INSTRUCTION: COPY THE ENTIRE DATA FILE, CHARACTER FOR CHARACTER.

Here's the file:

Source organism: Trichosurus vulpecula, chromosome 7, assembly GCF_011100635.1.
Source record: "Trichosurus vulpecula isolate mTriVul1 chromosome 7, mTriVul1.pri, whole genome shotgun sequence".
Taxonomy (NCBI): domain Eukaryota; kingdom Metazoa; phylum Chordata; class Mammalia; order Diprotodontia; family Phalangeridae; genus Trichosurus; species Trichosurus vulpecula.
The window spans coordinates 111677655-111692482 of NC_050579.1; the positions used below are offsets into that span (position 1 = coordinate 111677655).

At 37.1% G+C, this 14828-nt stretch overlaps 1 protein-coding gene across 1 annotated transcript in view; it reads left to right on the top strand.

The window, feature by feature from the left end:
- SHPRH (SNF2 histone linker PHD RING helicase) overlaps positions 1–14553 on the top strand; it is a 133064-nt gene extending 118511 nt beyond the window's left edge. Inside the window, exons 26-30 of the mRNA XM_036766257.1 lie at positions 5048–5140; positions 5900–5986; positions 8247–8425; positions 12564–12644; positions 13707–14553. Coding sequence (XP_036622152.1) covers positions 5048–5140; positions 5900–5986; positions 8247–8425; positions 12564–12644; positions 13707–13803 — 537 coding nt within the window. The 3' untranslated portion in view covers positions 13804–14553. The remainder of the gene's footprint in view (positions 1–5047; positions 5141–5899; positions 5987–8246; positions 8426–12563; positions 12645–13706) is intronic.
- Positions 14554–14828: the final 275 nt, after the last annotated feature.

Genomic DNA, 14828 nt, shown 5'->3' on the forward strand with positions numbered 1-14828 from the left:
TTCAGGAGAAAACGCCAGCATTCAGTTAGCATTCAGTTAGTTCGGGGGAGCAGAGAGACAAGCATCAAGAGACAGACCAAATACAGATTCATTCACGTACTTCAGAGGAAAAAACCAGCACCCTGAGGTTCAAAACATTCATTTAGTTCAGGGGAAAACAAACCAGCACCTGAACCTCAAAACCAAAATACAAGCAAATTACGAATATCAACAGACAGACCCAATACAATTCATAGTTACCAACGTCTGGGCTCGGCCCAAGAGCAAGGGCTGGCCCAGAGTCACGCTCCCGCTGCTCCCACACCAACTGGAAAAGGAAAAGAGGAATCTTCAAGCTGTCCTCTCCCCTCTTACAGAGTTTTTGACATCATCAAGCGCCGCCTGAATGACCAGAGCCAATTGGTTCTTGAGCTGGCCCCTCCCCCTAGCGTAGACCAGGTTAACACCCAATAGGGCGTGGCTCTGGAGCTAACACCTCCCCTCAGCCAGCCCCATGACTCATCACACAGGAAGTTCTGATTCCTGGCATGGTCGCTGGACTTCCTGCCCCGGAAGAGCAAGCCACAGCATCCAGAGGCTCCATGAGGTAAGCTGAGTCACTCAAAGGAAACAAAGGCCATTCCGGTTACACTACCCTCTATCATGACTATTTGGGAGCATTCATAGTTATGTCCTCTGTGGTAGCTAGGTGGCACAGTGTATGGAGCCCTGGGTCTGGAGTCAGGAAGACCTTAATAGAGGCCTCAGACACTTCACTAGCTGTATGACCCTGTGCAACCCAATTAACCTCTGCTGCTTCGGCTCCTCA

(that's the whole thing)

Source organism: Trichosurus vulpecula, chromosome 7, assembly GCF_011100635.1.
Source record: "Trichosurus vulpecula isolate mTriVul1 chromosome 7, mTriVul1.pri, whole genome shotgun sequence".
Taxonomy (NCBI): domain Eukaryota; kingdom Metazoa; phylum Chordata; class Mammalia; order Diprotodontia; family Phalangeridae; genus Trichosurus; species Trichosurus vulpecula.
The window spans coordinates 111677655-111692482 of NC_050579.1; the positions used below are offsets into that span (position 1 = coordinate 111677655).

At 37.1% G+C, this 14828-nt stretch overlaps 1 protein-coding gene across 1 annotated transcript in view; it reads left to right on the top strand.

The window, feature by feature from the left end:
- SHPRH (SNF2 histone linker PHD RING helicase) overlaps positions 1–14553 on the top strand; it is a 133064-nt gene extending 118511 nt beyond the window's left edge. Inside the window, exons 26-30 of the mRNA XM_036766257.1 lie at positions 5048–5140; positions 5900–5986; positions 8247–8425; positions 12564–12644; positions 13707–14553. Coding sequence (XP_036622152.1) covers positions 5048–5140; positions 5900–5986; positions 8247–8425; positions 12564–12644; positions 13707–13803 — 537 coding nt within the window. The 3' untranslated portion in view covers positions 13804–14553. The remainder of the gene's footprint in view (positions 1–5047; positions 5141–5899; positions 5987–8246; positions 8426–12563; positions 12645–13706) is intronic.
- Positions 14554–14828: the final 275 nt, after the last annotated feature.

Genomic DNA, 14828 nt, shown 5'->3' on the forward strand with positions numbered 1-14828 from the left:
TTCAGGAGAAAACGCCAGCATTCAGTTAGCATTCAGTTAGTTCGGGGGAGCAGAGAGACAAGCATCAAGAGACAGACCAAATACAGATTCATTCACGTACTTCAGAGGAAAAAACCAGCACCCTGAGGTTCAAAACATTCATTTAGTTCAGGGGAAAACAAACCAGCACCTGAACCTCAAAACCAAAATACAAGCAAATTACGAATATCAACAGACAGACCCAATACAATTCATAGTTACCAACGTCTGGGCTCGGCCCAAGAGCAAGGGCTGGCCCAGAGTCACGCTCCCGCTGCTCCCACACCAACTGGAAAAGGAAAAGAGGAATCTTCAAGCTGTCCTCTCCCCTCTTACAGAGTTTTTGACATCATCAAGCGCCGCCTGAATGACCAGAGCCAATTGGTTCTTGAGCTGGCCCCTCCCCCTAGCGTAGACCAGGTTAACACCCAATAGGGCGTGGCTCTGGAGCTAACACCTCCCCTCAGCCAGCCCCATGACTCATCACACAGGAAGTTCTGATTCCTGGCATGGTCGCTGGACTTCCTGCCCCGGAAGAGCAAGCCACAGCATCCAGAGGCTCCATGAGGTAAGCTGAGTCACTCAAAGGAAACAAAGGCCATTCCGGTTACACTACCCTCTATCATGACTATTTGGGAGCATTCATAGTTATGTCCTCTGTGGTAGCTAGGTGGCACAGTGTATGGAGCCCTGGGTCTGGAGTCAGGAAGACCTTAATAGAGGCCTCAGACACTTCACTAGCTGTATGACCCTGTGCAACCCAATTAACCTCTGCTGCTTCGGCTCCTCA